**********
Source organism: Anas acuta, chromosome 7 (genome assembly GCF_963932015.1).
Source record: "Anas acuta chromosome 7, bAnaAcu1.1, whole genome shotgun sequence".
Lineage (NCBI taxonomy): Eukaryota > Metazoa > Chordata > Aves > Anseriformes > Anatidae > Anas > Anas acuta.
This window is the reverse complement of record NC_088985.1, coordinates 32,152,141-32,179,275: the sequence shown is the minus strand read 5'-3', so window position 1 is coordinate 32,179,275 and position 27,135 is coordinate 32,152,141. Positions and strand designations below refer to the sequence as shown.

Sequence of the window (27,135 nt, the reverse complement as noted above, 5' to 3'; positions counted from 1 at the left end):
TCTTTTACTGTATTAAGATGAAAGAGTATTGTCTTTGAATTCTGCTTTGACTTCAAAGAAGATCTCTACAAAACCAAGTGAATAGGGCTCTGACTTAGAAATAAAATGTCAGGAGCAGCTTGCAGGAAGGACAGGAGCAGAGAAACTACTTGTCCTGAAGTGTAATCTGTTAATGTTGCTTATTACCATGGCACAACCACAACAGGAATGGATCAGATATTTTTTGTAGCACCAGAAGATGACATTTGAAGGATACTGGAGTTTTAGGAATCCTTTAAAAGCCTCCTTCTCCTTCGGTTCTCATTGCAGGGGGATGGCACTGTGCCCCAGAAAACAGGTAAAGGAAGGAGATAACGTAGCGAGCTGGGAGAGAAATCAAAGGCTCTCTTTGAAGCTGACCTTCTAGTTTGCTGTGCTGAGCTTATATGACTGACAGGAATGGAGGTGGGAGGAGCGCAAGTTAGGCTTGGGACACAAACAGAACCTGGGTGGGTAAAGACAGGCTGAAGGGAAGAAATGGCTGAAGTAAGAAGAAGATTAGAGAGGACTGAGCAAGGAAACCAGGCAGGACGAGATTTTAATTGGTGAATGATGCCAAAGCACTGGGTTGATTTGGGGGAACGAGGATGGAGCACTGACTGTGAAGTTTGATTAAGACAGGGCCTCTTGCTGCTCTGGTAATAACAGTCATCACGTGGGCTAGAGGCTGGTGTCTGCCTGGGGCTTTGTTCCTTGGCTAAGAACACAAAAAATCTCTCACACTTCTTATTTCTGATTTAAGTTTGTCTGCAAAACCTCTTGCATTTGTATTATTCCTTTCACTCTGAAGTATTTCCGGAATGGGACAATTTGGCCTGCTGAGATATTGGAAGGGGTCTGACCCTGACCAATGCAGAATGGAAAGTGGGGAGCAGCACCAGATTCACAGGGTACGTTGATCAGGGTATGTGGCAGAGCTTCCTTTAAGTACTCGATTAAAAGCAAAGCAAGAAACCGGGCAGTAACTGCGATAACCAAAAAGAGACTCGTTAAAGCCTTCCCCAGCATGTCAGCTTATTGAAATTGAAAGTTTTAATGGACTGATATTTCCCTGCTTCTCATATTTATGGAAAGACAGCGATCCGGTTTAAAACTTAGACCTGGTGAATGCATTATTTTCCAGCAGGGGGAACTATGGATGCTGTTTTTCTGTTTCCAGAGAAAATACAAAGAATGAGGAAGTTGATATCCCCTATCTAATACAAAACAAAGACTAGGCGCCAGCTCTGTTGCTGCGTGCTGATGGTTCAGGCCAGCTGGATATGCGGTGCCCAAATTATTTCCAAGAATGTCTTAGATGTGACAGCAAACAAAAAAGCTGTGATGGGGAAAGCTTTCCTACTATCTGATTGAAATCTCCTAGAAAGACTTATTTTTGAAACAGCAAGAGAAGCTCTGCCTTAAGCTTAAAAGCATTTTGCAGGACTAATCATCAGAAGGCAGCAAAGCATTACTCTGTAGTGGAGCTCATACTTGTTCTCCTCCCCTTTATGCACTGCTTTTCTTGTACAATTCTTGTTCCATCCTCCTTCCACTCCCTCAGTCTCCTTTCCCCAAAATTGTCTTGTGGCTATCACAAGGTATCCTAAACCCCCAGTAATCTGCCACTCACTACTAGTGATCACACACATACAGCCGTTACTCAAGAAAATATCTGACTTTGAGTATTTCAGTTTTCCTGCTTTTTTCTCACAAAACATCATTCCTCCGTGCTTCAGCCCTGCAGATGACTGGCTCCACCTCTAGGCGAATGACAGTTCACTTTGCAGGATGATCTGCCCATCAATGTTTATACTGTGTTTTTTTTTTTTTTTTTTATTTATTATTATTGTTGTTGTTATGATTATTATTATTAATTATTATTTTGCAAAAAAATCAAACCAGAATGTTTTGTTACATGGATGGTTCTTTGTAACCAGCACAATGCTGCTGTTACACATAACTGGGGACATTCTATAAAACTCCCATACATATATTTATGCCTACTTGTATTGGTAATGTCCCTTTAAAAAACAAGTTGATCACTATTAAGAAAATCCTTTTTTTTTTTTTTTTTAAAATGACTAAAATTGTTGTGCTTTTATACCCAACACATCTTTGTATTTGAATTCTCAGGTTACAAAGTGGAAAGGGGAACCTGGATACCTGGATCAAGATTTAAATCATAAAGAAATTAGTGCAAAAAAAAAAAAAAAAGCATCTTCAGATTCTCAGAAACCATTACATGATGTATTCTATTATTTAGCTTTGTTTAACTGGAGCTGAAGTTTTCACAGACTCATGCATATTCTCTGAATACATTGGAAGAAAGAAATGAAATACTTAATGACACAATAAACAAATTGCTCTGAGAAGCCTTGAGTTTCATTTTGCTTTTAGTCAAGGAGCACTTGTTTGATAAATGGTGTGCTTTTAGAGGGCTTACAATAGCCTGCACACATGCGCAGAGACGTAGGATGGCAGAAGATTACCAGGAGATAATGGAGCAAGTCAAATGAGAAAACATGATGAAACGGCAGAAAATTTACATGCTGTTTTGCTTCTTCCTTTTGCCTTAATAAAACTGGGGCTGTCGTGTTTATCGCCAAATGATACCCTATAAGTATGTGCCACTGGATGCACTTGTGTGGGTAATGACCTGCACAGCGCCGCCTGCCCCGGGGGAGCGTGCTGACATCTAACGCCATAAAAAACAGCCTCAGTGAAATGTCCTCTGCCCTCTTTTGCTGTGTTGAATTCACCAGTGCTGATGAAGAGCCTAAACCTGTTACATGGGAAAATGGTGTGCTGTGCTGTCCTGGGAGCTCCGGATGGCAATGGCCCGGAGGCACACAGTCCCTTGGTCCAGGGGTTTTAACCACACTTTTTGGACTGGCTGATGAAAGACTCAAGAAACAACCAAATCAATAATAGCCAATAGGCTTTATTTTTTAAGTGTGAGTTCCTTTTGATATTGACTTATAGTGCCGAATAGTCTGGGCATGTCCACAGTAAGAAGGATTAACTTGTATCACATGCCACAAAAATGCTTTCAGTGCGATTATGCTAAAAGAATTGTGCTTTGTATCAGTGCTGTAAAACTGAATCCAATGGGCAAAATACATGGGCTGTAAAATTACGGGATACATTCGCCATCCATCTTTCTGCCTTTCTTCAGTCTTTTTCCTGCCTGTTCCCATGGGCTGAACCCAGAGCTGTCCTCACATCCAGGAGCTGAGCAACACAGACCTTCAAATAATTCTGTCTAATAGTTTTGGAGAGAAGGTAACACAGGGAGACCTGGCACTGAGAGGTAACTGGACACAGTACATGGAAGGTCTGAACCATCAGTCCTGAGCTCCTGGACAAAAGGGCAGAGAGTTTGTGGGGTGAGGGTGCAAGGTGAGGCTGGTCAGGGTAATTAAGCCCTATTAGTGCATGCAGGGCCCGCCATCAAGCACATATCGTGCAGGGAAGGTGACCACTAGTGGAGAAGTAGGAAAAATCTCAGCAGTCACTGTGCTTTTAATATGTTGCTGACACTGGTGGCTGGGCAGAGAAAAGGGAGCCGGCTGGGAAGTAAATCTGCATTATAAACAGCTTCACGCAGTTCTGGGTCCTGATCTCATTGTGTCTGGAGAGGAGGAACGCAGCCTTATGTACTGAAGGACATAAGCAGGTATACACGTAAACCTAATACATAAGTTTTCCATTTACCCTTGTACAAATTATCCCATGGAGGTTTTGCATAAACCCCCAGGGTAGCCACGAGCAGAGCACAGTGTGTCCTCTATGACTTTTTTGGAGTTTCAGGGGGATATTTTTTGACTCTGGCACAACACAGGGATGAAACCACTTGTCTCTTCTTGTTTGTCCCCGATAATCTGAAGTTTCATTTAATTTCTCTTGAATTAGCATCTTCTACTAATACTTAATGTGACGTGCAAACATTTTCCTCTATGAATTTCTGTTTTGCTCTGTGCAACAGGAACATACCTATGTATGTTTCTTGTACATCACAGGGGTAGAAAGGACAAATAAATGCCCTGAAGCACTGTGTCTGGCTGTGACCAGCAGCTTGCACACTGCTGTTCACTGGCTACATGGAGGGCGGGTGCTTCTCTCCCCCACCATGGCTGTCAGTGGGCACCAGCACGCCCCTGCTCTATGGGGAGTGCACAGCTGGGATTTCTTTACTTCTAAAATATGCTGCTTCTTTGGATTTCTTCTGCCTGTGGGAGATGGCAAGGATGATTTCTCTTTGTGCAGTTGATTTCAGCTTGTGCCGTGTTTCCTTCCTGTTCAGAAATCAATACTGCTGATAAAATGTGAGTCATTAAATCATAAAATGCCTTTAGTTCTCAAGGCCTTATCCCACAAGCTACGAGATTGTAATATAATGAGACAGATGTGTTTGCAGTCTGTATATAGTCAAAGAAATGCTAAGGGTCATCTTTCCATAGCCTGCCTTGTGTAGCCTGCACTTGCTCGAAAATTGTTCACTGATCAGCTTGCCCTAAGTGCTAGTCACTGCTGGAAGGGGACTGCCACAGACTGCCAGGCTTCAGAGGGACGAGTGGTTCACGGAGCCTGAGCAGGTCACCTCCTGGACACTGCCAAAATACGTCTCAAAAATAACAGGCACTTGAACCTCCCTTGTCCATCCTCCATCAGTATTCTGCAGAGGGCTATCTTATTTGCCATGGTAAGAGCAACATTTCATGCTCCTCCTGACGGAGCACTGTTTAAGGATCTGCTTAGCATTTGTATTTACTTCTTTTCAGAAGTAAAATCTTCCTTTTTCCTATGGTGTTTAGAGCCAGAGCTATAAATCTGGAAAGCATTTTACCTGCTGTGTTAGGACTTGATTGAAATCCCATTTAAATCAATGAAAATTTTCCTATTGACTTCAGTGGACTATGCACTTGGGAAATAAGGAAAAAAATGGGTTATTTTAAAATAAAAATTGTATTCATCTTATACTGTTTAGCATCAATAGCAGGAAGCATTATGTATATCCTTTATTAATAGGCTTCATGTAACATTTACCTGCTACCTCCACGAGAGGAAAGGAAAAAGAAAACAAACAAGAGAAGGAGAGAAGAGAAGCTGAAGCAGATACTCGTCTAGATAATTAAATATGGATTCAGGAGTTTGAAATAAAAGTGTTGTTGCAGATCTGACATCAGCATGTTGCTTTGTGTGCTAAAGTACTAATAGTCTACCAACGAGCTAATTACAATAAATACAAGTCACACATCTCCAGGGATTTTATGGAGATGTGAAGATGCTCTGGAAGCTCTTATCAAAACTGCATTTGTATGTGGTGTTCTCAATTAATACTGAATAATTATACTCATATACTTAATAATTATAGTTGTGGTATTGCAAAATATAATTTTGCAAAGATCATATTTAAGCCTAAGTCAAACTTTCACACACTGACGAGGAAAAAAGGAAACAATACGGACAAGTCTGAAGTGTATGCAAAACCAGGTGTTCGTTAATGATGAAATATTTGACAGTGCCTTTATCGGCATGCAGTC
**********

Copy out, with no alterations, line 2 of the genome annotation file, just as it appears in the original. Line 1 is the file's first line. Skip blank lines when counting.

Source record: "Anas acuta chromosome 7, bAnaAcu1.1, whole genome shotgun sequence".